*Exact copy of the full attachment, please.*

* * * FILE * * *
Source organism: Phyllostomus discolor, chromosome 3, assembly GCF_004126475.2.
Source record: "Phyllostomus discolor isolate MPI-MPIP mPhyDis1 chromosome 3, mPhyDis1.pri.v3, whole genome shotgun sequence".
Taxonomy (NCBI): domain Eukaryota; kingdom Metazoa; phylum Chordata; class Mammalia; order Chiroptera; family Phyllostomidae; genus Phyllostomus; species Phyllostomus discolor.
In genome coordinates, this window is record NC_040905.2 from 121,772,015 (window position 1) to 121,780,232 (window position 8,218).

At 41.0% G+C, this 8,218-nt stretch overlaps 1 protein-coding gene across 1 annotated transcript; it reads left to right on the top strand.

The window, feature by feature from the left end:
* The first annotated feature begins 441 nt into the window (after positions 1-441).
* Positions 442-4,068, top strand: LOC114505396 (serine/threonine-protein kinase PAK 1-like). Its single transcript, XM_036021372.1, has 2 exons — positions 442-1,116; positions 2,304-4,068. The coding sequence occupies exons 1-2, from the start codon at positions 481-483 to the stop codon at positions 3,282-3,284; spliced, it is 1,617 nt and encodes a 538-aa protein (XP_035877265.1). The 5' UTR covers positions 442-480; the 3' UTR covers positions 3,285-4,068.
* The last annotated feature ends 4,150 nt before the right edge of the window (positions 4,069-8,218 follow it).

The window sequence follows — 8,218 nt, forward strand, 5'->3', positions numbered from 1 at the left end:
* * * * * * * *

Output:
Source organism: Phyllostomus discolor, chromosome 3, assembly GCF_004126475.2.
Source record: "Phyllostomus discolor isolate MPI-MPIP mPhyDis1 chromosome 3, mPhyDis1.pri.v3, whole genome shotgun sequence".
Taxonomy (NCBI): domain Eukaryota; kingdom Metazoa; phylum Chordata; class Mammalia; order Chiroptera; family Phyllostomidae; genus Phyllostomus; species Phyllostomus discolor.
In genome coordinates, this window is record NC_040905.2 from 121,772,015 (window position 1) to 121,780,232 (window position 8,218).

At 41.0% G+C, this 8,218-nt stretch overlaps 1 protein-coding gene across 1 annotated transcript; it reads left to right on the top strand.

The window, feature by feature from the left end:
* The first annotated feature begins 441 nt into the window (after positions 1-441).
* Positions 442-4,068, top strand: LOC114505396 (serine/threonine-protein kinase PAK 1-like). Its single transcript, XM_036021372.1, has 2 exons — positions 442-1,116; positions 2,304-4,068. The coding sequence occupies exons 1-2, from the start codon at positions 481-483 to the stop codon at positions 3,282-3,284; spliced, it is 1,617 nt and encodes a 538-aa protein (XP_035877265.1). The 5' UTR covers positions 442-480; the 3' UTR covers positions 3,285-4,068.
* The last annotated feature ends 4,150 nt before the right edge of the window (positions 4,069-8,218 follow it).

The window sequence follows — 8,218 nt, forward strand, 5'->3', positions numbered from 1 at the left end: